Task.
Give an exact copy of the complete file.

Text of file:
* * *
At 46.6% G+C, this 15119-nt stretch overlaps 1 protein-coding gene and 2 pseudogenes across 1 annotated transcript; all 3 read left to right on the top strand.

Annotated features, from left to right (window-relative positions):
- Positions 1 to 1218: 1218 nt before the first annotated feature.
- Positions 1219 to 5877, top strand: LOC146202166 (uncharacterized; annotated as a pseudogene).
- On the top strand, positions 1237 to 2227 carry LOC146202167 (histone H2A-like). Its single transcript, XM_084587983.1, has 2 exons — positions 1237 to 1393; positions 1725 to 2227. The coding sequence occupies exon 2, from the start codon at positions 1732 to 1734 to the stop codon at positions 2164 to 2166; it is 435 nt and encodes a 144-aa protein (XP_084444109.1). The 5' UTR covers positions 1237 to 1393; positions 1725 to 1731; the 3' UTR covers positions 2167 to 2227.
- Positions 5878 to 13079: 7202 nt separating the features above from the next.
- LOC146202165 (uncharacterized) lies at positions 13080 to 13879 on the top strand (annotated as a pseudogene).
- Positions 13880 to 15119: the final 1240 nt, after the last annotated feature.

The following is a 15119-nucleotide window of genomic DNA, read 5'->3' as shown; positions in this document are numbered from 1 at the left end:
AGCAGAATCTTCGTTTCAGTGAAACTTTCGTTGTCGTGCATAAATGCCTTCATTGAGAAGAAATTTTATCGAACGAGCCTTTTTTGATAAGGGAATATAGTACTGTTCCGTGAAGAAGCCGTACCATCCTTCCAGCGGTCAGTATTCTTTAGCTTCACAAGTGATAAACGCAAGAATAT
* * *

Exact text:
At 46.6% G+C, this 15119-nt stretch overlaps 1 protein-coding gene and 2 pseudogenes across 1 annotated transcript; all 3 read left to right on the top strand.

Annotated features, from left to right (window-relative positions):
- Positions 1 to 1218: 1218 nt before the first annotated feature.
- Positions 1219 to 5877, top strand: LOC146202166 (uncharacterized; annotated as a pseudogene).
- On the top strand, positions 1237 to 2227 carry LOC146202167 (histone H2A-like). Its single transcript, XM_084587983.1, has 2 exons — positions 1237 to 1393; positions 1725 to 2227. The coding sequence occupies exon 2, from the start codon at positions 1732 to 1734 to the stop codon at positions 2164 to 2166; it is 435 nt and encodes a 144-aa protein (XP_084444109.1). The 5' UTR covers positions 1237 to 1393; positions 1725 to 1731; the 3' UTR covers positions 2167 to 2227.
- Positions 5878 to 13079: 7202 nt separating the features above from the next.
- LOC146202165 (uncharacterized) lies at positions 13080 to 13879 on the top strand (annotated as a pseudogene).
- Positions 13880 to 15119: the final 1240 nt, after the last annotated feature.

The following is a 15119-nucleotide window of genomic DNA, read 5'->3' as shown; positions in this document are numbered from 1 at the left end:
AGCAGAATCTTCGTTTCAGTGAAACTTTCGTTGTCGTGCATAAATGCCTTCATTGAGAAGAAATTTTATCGAACGAGCCTTTTTTGATAAGGGAATATAGTACTGTTCCGTGAAGAAGCCGTACCATCCTTCCAGCGGTCAGTATTCTTTAGCTTCACAAGTGATAAACGCAAGAATAT